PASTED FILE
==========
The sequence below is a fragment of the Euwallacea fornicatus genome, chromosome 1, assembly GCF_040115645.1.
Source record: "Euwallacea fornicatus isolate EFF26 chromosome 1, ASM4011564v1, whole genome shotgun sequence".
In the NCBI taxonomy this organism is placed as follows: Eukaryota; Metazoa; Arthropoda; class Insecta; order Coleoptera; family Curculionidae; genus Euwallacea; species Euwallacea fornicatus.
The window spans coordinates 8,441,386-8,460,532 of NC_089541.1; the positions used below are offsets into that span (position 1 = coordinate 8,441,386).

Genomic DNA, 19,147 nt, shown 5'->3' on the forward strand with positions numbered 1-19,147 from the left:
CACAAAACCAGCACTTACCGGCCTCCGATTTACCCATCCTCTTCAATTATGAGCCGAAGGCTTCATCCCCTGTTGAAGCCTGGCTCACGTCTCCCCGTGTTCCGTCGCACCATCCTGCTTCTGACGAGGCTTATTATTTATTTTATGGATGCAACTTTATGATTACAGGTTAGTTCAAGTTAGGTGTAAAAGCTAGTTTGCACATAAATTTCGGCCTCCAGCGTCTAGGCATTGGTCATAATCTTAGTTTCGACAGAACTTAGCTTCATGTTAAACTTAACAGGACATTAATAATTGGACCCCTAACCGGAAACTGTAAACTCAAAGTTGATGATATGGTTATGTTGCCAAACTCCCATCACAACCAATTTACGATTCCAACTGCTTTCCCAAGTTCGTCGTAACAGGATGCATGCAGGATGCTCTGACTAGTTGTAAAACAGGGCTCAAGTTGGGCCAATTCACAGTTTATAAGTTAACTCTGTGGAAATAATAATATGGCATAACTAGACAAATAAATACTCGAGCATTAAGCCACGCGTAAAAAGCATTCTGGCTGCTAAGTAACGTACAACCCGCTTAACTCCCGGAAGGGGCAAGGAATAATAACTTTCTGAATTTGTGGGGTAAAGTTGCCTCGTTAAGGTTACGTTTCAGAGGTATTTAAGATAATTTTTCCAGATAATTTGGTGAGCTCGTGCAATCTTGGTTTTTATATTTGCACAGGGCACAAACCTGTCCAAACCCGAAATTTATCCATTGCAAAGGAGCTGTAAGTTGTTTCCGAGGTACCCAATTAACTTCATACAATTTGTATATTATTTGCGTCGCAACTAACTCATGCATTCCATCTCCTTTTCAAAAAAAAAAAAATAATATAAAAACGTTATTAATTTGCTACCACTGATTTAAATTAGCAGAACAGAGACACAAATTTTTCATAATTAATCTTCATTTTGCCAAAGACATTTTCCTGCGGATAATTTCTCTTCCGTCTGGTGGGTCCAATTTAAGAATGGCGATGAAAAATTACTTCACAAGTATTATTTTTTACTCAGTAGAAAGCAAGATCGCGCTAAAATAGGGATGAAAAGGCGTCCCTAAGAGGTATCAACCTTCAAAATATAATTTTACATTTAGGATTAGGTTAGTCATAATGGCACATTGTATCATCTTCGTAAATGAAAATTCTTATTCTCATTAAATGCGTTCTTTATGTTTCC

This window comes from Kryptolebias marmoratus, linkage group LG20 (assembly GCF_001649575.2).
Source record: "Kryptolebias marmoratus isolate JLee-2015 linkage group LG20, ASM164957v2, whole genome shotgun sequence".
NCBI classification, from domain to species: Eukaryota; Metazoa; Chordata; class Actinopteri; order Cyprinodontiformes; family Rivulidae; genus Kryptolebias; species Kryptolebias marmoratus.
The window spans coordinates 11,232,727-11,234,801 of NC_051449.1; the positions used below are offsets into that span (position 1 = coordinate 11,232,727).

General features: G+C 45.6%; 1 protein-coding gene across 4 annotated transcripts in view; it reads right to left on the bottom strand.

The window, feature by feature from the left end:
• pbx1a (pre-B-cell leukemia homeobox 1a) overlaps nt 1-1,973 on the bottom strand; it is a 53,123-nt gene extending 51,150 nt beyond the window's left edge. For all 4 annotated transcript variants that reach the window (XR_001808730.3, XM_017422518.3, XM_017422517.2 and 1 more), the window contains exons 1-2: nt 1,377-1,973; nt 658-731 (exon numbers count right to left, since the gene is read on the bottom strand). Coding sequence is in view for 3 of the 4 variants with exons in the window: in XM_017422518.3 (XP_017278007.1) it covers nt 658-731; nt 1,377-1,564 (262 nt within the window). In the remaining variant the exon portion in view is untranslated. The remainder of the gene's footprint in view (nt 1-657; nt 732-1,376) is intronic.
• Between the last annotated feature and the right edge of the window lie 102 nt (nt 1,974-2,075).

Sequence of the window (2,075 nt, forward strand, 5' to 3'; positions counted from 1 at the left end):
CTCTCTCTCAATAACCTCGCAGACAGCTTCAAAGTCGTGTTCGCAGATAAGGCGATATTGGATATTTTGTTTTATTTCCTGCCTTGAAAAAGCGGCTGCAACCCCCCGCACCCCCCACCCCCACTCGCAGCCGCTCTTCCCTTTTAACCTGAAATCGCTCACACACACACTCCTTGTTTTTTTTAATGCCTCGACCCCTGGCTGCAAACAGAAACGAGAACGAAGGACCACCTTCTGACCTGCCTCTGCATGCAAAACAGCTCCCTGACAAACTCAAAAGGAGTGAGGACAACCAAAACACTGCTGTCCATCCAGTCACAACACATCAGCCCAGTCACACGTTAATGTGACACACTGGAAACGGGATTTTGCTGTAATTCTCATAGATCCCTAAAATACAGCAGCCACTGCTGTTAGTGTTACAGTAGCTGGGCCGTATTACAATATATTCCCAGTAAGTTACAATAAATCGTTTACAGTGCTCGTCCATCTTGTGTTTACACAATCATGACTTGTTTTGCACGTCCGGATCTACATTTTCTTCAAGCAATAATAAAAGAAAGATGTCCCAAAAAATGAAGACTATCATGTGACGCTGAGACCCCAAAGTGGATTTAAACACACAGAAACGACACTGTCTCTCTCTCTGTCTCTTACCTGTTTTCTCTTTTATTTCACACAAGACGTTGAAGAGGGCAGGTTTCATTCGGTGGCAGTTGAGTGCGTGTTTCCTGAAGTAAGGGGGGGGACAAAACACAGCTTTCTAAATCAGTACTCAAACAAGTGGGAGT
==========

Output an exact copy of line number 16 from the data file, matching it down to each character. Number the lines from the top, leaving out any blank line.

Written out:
CTCTCTCTCAATAACCTCGCAGACAGCTTCAAAGTCGTGTTCGCAGATAAGGCGATATTGGATATTTTGTTTTATTTCCTGCCTTGAAAAAGCGGCTGCAACCCCCCGCACCCCCCACCCCCACTCGCAGCCGCTCTTCCCTTTTAACCTGAAATCGCTCACACACACACTCCTTGTTTTTTTTAATGCCTCGACCCCTGGCTGCAAACAGAAACGAGAACGAAGGACCACCTTCTGACCTGCCTCTGCATGCAAAACAGCTCCCTGACAAACTCAAAAGGAGTGAGGACAACCAAAACACTGCTGTCCATCCAGTCACAACACATCAGCCCAGTCACACGTTAATGTGACACACTGGAAACGGGATTTTGCTGTAATTCTCATAGATCCCTAAAATACAGCAGCCACTGCTGTTAGTGTTACAGTAGCTGGGCCGTATTACAATATATTCCCAGTAAGTTACAATAAATCGTTTACAGTGCTCGTCCATCTTGTGTTTACACAATCATGACTTGTTTTGCACGTCCGGATCTACATTTTCTTCAAGCAATAATAAAAGAAAGATGTCCCAAAAAATGAAGACTATCATGTGACGCTGAGACCCCAAAGTGGATTTAAACACACAGAAACGACACTGTCTCTCTCTCTGTCTCTTACCTGTTTTCTCTTTTATTTCACACAAGACGTTGAAGAGGGCAGGTTTCATTCGGTGGCAGTTGAGTGCGTGTTTCCTGAAGTAAGGGGGGGGACAAAACACAGCTTTCTAAATCAGTACTCAAACAAGTGGGAGT